There is “no clear evidence” white supremacists are participating in the rioting and looting sweeping U.S. cities across America following the death of George Floyd, the Southern Poverty Law Center (SPLC) conceded in a New York Times report published Sunday.
“Signs of any organized effort or even participation in the violence were relatively rare,” the Times acknowledged in the bottom half of its article, referring to white supremacists.
“I have not seen any clear evidence that white supremacists or militiamen are masking up and going out to burn and loot,” Howard Graves, an SPLC research analyst who tracks white supremacists and other anti-government extremist groups, told the newspaper.
On Monday, Politico did report an account linked to white supremacists was posing as the far-left group Antifa that espouses anarchist views and encouraging violence early last week, two days after Floyd’s death on May 25.
Citing the FBI, a May 29 U.S. Department of Homeland Security (DHS) intelligence memo to authorities, marked unclassified/law enforcement sensitive, reportedly said that on May 27 “a white supremacist extremist Telegram channel incited followers to engage in violence and start the ‘boogaloo ’— a term used by some violent extremists to refer to the start of a second Civil War — by shooting in a crowd.”
A Telegram message urged potential shooters to “frame the crowd around you” for the violence, the DHS document added, according to Politico, which does not provide any evidence of white supremacists actually participating in the riots.
Some supporters of the “boogaloo” should be easy for law enforcement to detect among the rioters and looters since the Times reported they are known to wear Hawaiian shirts.
The SPLC analysts’ comments about there being no evidence white supremacists are taking part in the rioting and looting came after Democrat political leaders in Minnesota, on Saturday, indicated without evidence white supremacists were instigating the civil unrest.
Several news outlets, however, quoted an unnamed spokesperson for the Minnesota Department of Public Safety admitting authorities in the state “cannot say we have confirmed we have cells of white supremacists.”
MN Dept. Of Public Safety spokesperson: “We’ve got intel reports that have been confirmed but I cannot say we have confirmed we have cells of white supremacists.”
— Breaking911 (@Breaking911) May 30, 2020
Nevertheless, the Democrat-allied mainstream media, particularly CNN, appeared eager to promote the untested assertion.
By Sunday, the Star Tribune reported Minnesota officials had backed off from allegations that outsiders such as white supremacist groups were perpetrating the violence and property damage over the death of a Floyd, a black man.
Floyd died after a now-fired white Minneapolis police officer, Derek Chauvin, kneed his neck for several minutes after arresting him. Authorities have charged Chauvin with third-degree murder and manslaughter.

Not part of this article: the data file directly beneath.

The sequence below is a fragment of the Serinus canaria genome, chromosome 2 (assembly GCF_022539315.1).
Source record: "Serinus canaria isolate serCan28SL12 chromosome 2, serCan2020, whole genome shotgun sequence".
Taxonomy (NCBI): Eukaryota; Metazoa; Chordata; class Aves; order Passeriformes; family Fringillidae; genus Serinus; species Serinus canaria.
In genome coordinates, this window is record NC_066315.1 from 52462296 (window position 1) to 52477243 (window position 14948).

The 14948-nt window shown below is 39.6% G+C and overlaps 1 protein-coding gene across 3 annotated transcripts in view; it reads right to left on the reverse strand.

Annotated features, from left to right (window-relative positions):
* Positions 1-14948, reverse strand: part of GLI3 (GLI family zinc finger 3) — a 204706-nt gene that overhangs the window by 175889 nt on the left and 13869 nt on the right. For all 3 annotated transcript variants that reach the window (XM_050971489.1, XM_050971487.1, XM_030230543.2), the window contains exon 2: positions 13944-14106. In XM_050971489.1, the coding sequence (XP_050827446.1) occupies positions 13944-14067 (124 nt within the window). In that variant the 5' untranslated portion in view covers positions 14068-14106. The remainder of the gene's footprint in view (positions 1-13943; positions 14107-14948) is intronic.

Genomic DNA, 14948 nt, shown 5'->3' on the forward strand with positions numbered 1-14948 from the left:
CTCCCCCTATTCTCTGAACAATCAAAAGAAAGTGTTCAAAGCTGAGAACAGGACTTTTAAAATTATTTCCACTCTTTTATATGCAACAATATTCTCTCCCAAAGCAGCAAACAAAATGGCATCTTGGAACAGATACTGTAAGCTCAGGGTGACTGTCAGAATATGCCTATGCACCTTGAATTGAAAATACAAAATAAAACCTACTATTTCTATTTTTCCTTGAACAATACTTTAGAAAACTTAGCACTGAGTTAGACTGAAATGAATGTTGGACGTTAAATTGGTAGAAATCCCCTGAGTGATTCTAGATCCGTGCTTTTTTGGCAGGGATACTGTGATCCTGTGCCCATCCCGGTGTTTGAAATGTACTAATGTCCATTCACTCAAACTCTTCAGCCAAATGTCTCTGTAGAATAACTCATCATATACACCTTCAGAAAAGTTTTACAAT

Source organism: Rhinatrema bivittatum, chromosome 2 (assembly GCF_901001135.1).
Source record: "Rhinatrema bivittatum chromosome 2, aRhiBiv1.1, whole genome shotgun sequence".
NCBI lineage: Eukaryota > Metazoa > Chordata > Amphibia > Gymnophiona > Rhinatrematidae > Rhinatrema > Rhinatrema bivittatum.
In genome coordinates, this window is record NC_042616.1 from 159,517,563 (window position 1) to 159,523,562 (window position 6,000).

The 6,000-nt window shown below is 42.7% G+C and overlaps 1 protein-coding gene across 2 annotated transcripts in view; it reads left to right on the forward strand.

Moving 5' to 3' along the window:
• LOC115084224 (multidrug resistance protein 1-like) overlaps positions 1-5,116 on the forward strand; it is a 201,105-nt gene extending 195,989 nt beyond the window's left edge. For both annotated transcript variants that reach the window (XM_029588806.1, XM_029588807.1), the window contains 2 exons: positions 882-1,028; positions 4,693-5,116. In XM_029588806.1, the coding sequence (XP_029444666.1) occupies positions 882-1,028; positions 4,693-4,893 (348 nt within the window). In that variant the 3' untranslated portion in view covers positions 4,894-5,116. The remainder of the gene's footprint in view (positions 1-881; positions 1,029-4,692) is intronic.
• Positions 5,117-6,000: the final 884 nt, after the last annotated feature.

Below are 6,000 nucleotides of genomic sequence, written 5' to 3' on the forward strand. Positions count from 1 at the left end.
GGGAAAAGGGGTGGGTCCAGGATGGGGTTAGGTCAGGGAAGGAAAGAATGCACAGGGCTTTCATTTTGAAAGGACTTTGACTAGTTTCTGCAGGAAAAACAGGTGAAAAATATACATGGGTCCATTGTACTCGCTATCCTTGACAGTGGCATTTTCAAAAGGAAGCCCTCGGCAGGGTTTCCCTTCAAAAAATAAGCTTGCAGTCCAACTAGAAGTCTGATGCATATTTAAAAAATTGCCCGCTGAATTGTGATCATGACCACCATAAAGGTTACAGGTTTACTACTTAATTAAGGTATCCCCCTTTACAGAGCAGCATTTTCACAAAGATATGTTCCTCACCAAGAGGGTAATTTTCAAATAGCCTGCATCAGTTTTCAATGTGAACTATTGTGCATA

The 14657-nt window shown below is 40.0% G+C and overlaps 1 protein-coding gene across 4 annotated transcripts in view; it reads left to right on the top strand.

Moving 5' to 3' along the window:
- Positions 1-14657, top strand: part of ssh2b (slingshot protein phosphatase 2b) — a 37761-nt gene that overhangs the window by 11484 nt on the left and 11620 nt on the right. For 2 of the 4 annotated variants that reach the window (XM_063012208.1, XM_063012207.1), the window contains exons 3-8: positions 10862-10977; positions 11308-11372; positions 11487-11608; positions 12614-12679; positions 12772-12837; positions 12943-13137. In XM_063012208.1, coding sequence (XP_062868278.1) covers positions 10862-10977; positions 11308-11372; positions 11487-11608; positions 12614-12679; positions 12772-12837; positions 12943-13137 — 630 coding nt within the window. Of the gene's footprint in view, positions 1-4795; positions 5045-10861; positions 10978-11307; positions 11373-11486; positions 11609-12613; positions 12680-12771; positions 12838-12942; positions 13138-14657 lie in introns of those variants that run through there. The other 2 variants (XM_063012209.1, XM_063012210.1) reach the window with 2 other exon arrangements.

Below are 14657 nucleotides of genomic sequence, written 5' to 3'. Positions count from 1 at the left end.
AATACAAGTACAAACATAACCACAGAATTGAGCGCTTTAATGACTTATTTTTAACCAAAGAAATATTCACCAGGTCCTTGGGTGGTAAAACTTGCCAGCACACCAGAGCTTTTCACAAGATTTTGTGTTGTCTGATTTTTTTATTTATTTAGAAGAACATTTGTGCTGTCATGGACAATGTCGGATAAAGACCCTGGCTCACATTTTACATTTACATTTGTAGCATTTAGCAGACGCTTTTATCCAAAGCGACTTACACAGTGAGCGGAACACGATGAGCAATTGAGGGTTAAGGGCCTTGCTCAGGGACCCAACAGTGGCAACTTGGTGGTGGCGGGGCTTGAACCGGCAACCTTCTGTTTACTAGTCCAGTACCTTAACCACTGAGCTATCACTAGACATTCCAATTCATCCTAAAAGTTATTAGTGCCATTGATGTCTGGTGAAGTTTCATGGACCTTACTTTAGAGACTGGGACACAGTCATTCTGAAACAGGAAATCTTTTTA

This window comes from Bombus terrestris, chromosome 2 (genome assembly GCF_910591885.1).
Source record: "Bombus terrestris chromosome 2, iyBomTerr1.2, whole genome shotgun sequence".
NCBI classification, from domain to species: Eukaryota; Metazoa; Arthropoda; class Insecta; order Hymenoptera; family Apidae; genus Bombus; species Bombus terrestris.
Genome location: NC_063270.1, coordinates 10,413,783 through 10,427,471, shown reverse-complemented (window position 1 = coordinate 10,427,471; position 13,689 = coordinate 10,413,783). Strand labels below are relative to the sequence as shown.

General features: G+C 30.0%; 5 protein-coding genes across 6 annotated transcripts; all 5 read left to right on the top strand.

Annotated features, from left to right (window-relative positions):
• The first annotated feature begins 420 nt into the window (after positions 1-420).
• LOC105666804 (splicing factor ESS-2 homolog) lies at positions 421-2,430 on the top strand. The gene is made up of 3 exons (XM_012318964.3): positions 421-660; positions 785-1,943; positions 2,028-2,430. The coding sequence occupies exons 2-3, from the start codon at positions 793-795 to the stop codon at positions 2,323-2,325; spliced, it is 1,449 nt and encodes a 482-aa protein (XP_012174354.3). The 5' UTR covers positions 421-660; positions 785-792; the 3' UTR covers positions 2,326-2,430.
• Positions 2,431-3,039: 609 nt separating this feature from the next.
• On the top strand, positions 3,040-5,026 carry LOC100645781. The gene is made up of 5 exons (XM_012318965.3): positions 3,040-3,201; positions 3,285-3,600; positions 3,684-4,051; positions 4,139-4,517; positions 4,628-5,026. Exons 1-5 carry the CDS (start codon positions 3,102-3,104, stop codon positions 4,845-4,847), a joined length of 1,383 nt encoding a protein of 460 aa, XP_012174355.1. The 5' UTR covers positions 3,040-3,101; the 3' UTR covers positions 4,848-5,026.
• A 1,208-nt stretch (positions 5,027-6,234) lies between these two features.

“A this point, I don’t have any credible evidence of any specific group being here in Minnesota,” the state’s Public Safety Commissioner John Harrington stressed, according to the newspaper.
Still, the Times article claimed individual members of far-right groups, including Hawaiian-shirt wearing individuals promoting the second Civil War or “boogaloo,” are likely engaging in arbitrary acts of violence, noting it is likely not an organized effort.
There could also be far-right “factions that express solidarity with some in the African-American community in their animosity toward the police” participating in the rioting and looting, the Times claimed.
Over the weekend, U.S. President Donald Trump’s administration blamed the far-left Antifa group for the havoc engulfing many American cities.
President Trump announced his administration would deem Antifa a terrorist organization.
“Others said white supremacists and far-right groups were responsible, pointing to online statements by adherents that the upheaval would hasten the collapse of a multiethnic, multicultural United States,” the Times noted, adding:
Members of hate groups or far-right organizations filmed themselves, sometimes heavily armed or waving extremist symbols, at demonstrations in at least 20 cities in recent days, from Boston to Buffalo to Richmond, Va., to Dallas to Salem, Ore.
A common nickname for their anticipated second Civil War is the “boogaloo,” which sometimes gets mutated into the “Big Igloo” or the “Big Luau,” prompting its adherents to wear Hawaiian shirts.
Megan Squire, a professor at Elon University in North Carolina who tracks extremists online, told the newspaper posting racist jokes and memes on social media is much different than organizing an armed group to travel across state lines.
“They do not have strong real-world networks where they really trust each other,” she said, referring to far-right groups.